Roger was, first and foremost, a writer. A professional journalist for most of his career, he also wrote many books, the ones in recent years focusing on London and in particular, the Thames. Roger was also an active member of the Docklands History Group which, like us, benefited from his support and wisdom.

As for Roger’s background before we met him, his wife Pam kindly sent us both the picture you see above, taken in Genoa only last June, and these words:

Roger was born in Wimbledon in 1947 and grew up and went to school there. He had (has) two sisters. He left school at 17 and went straight into journalism, working initially on a trade magazine. I met him when he was 23 and we spent a few years roaming around Europe, teaching English in Italy for a while and working in a bar in Spain. He then worked on Mayfair magazine (I know!!) and Titbits (I’m a bit vague on the chronology). We bought our first home, a flat in Fulham, where our daughter Joby was born in 1978. We then moved to Putney. He worked on the Sunday Times Magazine but left when Murdoch took the paper to Wapping, although he later returned as a freelance and spent several years there, making many friends. He wrote two anti-nuclear books for WH Allen. We moved out to rural Kent in 1990 and he then wrote Lunch with Elizabeth David – published by Little Brown – which was quite well received. After that he concentrated mainly on travel writing and editing, mostly for Insight Guides and Dorling Kindersley. With the advance of technology, and our move back to London in 2009, he got into self-publishing, and furthered his interest in London and the Thames. He then wrote the three London books you know about and that brings us up to date when you first knew him.”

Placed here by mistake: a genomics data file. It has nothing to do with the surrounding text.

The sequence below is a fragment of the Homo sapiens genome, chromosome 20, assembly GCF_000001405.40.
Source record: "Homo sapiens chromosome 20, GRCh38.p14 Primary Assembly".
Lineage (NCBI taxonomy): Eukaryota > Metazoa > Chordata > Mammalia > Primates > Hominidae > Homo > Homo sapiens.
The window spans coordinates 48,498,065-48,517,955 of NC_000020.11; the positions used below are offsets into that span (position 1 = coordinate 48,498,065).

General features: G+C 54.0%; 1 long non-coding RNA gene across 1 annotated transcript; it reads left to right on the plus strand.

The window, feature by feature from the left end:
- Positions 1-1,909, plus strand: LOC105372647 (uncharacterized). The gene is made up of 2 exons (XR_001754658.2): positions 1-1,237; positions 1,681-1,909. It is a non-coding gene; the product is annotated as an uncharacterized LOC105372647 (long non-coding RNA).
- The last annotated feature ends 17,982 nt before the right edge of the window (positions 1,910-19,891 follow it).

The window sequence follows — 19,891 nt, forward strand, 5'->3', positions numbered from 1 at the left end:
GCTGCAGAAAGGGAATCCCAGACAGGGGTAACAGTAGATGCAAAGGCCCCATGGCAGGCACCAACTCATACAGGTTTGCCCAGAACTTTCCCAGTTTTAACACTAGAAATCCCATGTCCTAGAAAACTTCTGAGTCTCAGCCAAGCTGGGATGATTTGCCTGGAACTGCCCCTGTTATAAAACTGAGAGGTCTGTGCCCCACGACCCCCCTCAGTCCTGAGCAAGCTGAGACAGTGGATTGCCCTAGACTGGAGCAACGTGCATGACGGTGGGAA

Our deepest condolences go to both Pam and Joby.

Thank-you, Roger. We’ll miss you.

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gavin stamp.jpgSorry to hear that we’ve lost Prof. Gavin Stamp, heroic defender of our historic built environment, enemy of lackadaisical councils and clueless planners. He wrote as ‘Piloti’ for Private Eye for many years up until very recently, only last week a devastating critique of the new George Orwell statue at Broadcasting House (and modern portrait sculpture generally).

Earlier this year we exchanged several emails resulting in an excellent piece in the Eye on the wanton destruction of the historic Sarah Trimmer School in Brentford under the noses of Hounslow Council. He kindly contacted us later to ask if the item had had any effect (it hadn’t).

Around that time I invited him, as a fellow disciple of the great Ian Nairn, to join us on our annual Ian Nairn Pub Crawl, but he explained he was too poorly to venture out much. Well, now his race is run, he’s done a great service to cities and towns up and down the land. Thanks, Gavin. RIP.